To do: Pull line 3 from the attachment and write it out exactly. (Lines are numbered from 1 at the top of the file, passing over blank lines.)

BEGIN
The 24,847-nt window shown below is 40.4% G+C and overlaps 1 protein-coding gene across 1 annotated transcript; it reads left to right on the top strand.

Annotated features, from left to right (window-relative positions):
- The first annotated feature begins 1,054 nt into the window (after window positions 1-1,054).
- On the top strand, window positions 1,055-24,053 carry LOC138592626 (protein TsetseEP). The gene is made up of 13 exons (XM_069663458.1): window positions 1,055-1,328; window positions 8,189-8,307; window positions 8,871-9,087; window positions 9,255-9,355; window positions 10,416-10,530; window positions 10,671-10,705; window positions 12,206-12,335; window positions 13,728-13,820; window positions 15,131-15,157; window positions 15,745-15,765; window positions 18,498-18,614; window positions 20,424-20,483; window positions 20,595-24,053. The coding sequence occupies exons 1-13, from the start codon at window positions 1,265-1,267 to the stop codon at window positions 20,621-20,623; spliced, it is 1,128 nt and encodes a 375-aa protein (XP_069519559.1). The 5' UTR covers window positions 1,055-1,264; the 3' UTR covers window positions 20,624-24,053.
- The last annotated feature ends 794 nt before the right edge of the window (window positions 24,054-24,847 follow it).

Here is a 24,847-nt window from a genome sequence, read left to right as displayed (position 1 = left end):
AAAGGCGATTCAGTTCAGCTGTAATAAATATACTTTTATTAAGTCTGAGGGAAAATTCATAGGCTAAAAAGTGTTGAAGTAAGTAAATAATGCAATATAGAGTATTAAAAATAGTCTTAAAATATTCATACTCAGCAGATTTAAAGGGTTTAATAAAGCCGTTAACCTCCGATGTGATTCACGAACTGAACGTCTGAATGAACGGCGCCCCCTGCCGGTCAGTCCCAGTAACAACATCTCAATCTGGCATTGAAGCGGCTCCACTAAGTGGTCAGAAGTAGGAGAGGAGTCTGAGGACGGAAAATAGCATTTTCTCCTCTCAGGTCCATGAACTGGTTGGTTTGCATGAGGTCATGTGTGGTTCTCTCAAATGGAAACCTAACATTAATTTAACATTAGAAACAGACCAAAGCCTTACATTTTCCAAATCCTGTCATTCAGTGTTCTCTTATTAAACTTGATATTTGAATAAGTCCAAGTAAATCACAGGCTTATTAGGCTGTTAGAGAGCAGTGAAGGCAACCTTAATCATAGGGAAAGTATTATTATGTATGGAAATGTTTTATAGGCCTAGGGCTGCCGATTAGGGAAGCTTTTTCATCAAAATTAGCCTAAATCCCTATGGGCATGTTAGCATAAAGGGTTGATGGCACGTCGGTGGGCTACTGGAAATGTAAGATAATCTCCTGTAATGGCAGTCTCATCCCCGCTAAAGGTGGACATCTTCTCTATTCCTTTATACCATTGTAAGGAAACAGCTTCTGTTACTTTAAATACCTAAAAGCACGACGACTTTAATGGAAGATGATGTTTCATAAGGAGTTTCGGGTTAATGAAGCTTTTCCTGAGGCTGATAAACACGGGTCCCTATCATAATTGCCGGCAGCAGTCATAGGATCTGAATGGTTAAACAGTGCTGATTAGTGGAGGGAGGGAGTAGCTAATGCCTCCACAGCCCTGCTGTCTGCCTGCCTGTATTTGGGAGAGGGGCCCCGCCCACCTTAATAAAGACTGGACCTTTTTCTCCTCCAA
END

- The first annotated feature begins 1,054 nt into the window (after window positions 1-1,054).